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Kol Nidrei—All Oaths (Revoked )
On Erev Yom Kippur we hear Kol Nidrei chanted. It is from this prayer that the Kol Nidre service gets its name. It is intoned with a solemn melody and the intensity of the moment echoes in the soul. This famous prayer is actually an Aramaic legal formula that annuls all unresolved vows that were made during the year. It is a protection against rash or coerced oaths that cannot or should not be fulfilled.
Several explanations for the prayer exist. The most compelling reminds us of when the Visigoths forced Jews to convert to Christianity during the persecutions of the Byzantine Empire (700-850). Again, during the later Spanish Inquisition (1391-1492) we were also violently forced to convert. As a result of these atrocities, the Kol Nidre prayer was added to bring forgiveness to those Jews who had been compelled to make oaths that violated Jewish Law.
Horrifyingly, this resulted in more anti-Semitic attacks. Instead of showing compassion for Jews in their attempt to make peace with God and man, more hatred was manufactured. The Kol Nidrei prayer brought more accusations against Jews. We were accused of using the prayer to cheat non-Jews. The claims indicted us of intentionally violating agreements on the skirts of this prayer. The prayer was their “evidence that the oath of a Jew is worthless.”
It seems that throughout history our enemies have looked for excuses to despise us. We have been maligned, misunderstood, and treated as society’s “scapegoat.”
(Azazel) Our Scapegoat
First, a definition is required for this rather obscure Hebrew term.
Azazel, a demonic figure to whom the sin-laden scapegoat was sent on the Day of Atonement (Lev. 16:8, 10, 26). The Hebrew word has been traditionally understood as a phrase meaning “the goat that escapes,” giving us the word “scapegoat.” But in light of modern research, both this interpretation and those that understand it as a place name are incorrect. The word is a proper name and means something like “angry god.” Yet, though Azazel is a demon, he does not play an active role in the rite as corresponding figures do in similar rituals of the ancient Near East.
Leviticus 16 informs us that two goats were chosen by Aaron. After casting lots, one goat was presented to the Lord and sacrificed as a sin-offering. The other goat, Azazel, was released into the wilderness as an atonement. In essence, our sins were placed on another. As referenced earlier,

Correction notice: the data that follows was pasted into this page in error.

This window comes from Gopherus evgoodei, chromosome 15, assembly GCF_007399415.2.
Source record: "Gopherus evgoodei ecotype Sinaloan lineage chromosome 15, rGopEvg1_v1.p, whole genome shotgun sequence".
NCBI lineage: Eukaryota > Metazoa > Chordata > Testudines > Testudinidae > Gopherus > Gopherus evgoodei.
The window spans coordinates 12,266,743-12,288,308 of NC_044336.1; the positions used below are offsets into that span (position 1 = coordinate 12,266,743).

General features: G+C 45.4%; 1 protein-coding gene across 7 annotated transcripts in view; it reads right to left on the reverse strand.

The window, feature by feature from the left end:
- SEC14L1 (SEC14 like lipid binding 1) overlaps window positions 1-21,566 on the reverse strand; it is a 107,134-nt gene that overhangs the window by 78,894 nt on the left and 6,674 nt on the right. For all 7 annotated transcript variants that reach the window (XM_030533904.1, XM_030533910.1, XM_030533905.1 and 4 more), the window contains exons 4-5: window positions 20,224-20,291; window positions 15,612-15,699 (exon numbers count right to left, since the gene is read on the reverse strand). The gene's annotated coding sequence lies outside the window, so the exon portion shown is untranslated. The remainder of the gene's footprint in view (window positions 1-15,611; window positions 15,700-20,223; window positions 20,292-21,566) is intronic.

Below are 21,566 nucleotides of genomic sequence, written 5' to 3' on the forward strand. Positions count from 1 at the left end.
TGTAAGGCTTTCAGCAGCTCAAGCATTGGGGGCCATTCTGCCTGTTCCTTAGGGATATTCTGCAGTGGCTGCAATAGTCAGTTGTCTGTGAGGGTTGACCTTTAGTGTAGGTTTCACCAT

For early Judaism, the atonement base was broadened to include the sacrifice of martyrs whose achievements were calculated and deemed meritorious for others.”
Martyrology & Human Sacrifice?
Modern Jews tend to reject the idea of sacrifice. Human sacrifice is particularly offensive. Nevertheless, there is a view toward the death of Jewish martyrs as serving in an atoning manner for the rest of our people. This has been shown in a previous text where Eleazar was reported to have said,
Be merciful unto thy people, and let our punishment be a satisfaction in their behalf. Make my blood their purification, and take my soul to ransom their souls (4th Maccabees. 3:17).
One section of the Yom Kippur liturgy presents another illustration. Consider the words of Jewish scholar Michael Strassfeld:
Martyrology.. . .describes how many famous talmudic sages were cruelly martyred by the Romans during the reign of Hadrian. (While the text tells their fate as though they were all killed at the same time, in fact the killings took place over a period of time.) It is speculated that this section is recited on Yom Kippur to ask God to have mercy on Israel because of the ultimate sacrifice in God’s honor made by these sages. One midrash states that God allowed the sages to be killed as a punishment for the sin of Joseph’s ten brothers. . . . Recently, some congregations and prayer books have revised the martyrology by adding to it material related to the Holocaust.
The flaw in these arguments do not relate to the concept of sacrifice--even human sacrifice. If a goat or bull could be effective in taking away sins, why not a Jewish martyr? Some Jews still have hope in the blood of the martyrs. The argument that I would raise opposing this view is not related to the concept of the sacrifice. Rather, it relates to the condition of the sacrifice.
Human sacrifice is certainly not a pleasant consideration. Though distasteful, it has been shown that it is not, altogether, foreign to a Jewish frame of reference. The issue lies within the acceptability of the sacrifice. If there was a blemish on the subject, then the sacrifice was rejected. The atonement would not have been effective. The subject was carefully inspected by qualified priests prior to ritual slaughter.